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What are fullerenes?

Until 1985, the chemical element Carbon was only known to exist in two forms - diamond and graphite.  This changed when Kroto and co-workers discovered an entirely new form of carbon, which became known as C60 or the fullerene molecule.  (This discovery later led to their award of the 1996 Nobel Prize in Chemistry.) The original discovery of C60 was in the soot produced from the laser ablation of graphite. Since then, other methods of production have been developed. It is also thought that isolated C60 molecules may be found in stars and interstellar media.

The fullerene molecule consists of 60 carbon atoms arranged in pentagons and hexagons, very like in a standard football (soccerball).  It is also known as Buckminster Fullerene due to the resemblance of this shape to the geodesic domes designed and built by the architect R Buckminster Fuller.

If you have enabled the running of Java applets in your browser and your browser supports Java1.1, click and drag on the image on the left to rotate it.  If you release your left mouse button whilst dragging in the applet area, the molecule will remain spinning.

It was soon discovered that C60 is not the only ball-like carbon molecule possible (although it is the most stable and the most dominant).   The rugby-ball shaped C70 molecule is another possibility.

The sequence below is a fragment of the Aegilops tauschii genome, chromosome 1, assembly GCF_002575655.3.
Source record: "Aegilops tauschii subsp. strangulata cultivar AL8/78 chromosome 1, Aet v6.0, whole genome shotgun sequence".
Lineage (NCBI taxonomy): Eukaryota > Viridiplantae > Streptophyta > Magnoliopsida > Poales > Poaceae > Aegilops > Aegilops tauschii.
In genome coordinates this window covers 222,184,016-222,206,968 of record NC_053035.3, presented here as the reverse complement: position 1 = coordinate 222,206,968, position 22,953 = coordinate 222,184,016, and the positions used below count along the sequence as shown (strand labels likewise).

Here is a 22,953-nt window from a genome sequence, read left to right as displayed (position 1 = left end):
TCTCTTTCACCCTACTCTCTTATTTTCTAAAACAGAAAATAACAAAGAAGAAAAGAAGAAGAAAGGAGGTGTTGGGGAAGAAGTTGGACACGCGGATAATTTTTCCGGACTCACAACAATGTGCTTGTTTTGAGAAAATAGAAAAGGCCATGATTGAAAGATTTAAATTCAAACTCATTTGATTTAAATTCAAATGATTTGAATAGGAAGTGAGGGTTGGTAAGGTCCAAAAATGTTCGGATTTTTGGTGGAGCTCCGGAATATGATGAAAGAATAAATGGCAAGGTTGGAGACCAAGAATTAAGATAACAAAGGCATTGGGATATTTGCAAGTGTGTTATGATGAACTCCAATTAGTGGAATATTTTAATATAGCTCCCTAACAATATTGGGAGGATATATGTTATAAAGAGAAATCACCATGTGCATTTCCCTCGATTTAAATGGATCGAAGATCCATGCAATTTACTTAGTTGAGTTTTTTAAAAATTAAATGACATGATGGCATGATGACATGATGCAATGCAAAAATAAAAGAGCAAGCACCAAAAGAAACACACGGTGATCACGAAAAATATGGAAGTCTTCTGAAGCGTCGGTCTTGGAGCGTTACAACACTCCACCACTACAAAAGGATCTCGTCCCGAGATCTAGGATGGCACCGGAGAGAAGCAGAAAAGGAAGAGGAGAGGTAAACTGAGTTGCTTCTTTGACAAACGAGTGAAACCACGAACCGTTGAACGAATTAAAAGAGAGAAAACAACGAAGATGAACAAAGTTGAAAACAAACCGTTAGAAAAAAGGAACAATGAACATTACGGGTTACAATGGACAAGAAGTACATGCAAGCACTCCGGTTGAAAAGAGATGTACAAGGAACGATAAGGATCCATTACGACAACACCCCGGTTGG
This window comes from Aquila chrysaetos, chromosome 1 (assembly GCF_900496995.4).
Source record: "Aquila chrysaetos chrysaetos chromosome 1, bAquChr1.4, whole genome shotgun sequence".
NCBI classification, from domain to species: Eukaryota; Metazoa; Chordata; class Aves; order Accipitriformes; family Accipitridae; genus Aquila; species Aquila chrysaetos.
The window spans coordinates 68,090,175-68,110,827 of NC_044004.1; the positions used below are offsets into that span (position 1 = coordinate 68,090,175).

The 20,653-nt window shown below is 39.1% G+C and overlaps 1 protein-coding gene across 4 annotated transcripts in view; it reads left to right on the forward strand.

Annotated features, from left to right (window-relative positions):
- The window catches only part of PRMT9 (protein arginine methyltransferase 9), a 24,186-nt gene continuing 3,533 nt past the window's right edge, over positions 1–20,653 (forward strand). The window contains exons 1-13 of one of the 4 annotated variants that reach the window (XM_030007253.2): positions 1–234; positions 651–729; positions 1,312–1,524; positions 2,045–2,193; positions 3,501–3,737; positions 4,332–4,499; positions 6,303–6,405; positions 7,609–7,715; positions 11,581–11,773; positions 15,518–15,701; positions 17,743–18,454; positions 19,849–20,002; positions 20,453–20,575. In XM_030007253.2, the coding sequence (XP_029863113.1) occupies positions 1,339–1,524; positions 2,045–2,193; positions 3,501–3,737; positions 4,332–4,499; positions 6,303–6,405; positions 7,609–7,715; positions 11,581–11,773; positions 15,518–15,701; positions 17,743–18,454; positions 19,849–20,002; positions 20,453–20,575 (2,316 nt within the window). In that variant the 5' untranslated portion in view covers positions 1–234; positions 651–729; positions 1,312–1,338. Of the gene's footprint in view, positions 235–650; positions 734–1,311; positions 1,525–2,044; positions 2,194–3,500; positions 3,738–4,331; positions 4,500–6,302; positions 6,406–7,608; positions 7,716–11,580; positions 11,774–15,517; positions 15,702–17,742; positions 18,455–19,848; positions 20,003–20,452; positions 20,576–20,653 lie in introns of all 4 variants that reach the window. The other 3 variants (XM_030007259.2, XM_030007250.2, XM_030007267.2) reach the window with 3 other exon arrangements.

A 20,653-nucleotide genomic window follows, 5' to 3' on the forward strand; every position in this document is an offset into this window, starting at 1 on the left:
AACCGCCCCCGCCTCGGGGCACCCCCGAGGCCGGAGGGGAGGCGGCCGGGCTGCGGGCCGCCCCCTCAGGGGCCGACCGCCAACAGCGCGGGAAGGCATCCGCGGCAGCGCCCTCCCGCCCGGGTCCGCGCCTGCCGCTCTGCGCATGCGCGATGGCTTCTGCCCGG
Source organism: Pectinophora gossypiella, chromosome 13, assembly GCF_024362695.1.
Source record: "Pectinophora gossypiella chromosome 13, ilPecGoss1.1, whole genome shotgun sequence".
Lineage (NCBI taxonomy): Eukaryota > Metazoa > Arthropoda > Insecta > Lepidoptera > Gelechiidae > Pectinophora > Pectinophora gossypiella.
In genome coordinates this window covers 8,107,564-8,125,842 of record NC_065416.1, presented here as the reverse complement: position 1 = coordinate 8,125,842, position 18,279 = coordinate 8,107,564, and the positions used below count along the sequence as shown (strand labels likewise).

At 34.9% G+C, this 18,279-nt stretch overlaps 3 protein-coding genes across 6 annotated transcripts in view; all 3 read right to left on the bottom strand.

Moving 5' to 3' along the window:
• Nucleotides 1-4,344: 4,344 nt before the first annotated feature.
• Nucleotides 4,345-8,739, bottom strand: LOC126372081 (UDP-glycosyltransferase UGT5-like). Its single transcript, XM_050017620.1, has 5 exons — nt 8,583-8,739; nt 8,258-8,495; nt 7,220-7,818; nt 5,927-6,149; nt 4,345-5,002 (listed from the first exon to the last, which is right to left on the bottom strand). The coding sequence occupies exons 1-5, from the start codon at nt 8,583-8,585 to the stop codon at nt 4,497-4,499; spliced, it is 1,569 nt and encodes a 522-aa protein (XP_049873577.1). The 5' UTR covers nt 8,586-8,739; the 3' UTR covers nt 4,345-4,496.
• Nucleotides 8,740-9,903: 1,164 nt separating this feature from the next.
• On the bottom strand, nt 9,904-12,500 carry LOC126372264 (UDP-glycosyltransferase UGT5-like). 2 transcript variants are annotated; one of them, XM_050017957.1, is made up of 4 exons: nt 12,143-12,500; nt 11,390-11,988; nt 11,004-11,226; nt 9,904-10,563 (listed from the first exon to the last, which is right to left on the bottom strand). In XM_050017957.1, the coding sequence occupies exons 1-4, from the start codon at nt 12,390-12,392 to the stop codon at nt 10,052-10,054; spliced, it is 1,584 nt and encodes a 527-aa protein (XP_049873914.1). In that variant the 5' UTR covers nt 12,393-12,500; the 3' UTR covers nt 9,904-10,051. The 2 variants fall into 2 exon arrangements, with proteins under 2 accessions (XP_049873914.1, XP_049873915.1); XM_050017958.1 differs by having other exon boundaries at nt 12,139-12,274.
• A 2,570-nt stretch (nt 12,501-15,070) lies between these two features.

It was not until the early 1990s that fullerenes could be synthesised in large enough quantities for significant research in this field to be undertaken. Since then, fullerenes have been prepared in gas and solid phases, in inert gas matrices, in a range of different solutions, as fulleride salts and in polymerised states. Some solids intercalated with alkali metals are superconductors. This means that at temperatures below the transition temperature Tc, a current can flow with no resistance. Even though Tc in the fulleride superconductors is at most 40 K (-233C) it is only the second-known class of superconductors in which Tc is high enough for potential applications to be a possibility. It is perhaps surprising that some intercalated solids are insulators, i.e. are highly resistant to current flow.

Many of the early experimental results on C60 were unreliable because the samples tended to be small and highly contaminated. However, in the last few years a very large number of reliable experimental results have become available. Despite a high level of activity, many of these results are either unexplained or subject to controversy. Analysis of the data is far from straightforward. One major difficulty is due to the interdisciplinary nature of the subject. The vast majority of experimental investigations are carried out by Chemists, but the processes giving rise to the experimental observations are driven by Physics. We are currently trying to resolve these difficulties by combining the expertise of Chemists and Physicists

In nanotechnology, the potential applications of carbon nanotubes (formed by combining hexagonal rings of carbon atoms only, rather than hexagons and pentagons as in C60) for very small electronic devices are currently the subject of much activity.

Send mail to Janette.Dunn@Nottingham.ac.uk with comments about this web site.

Created by: Dr Janette Dunn, School of Physics & Astronomy

Last Modified: 5 June, 2003

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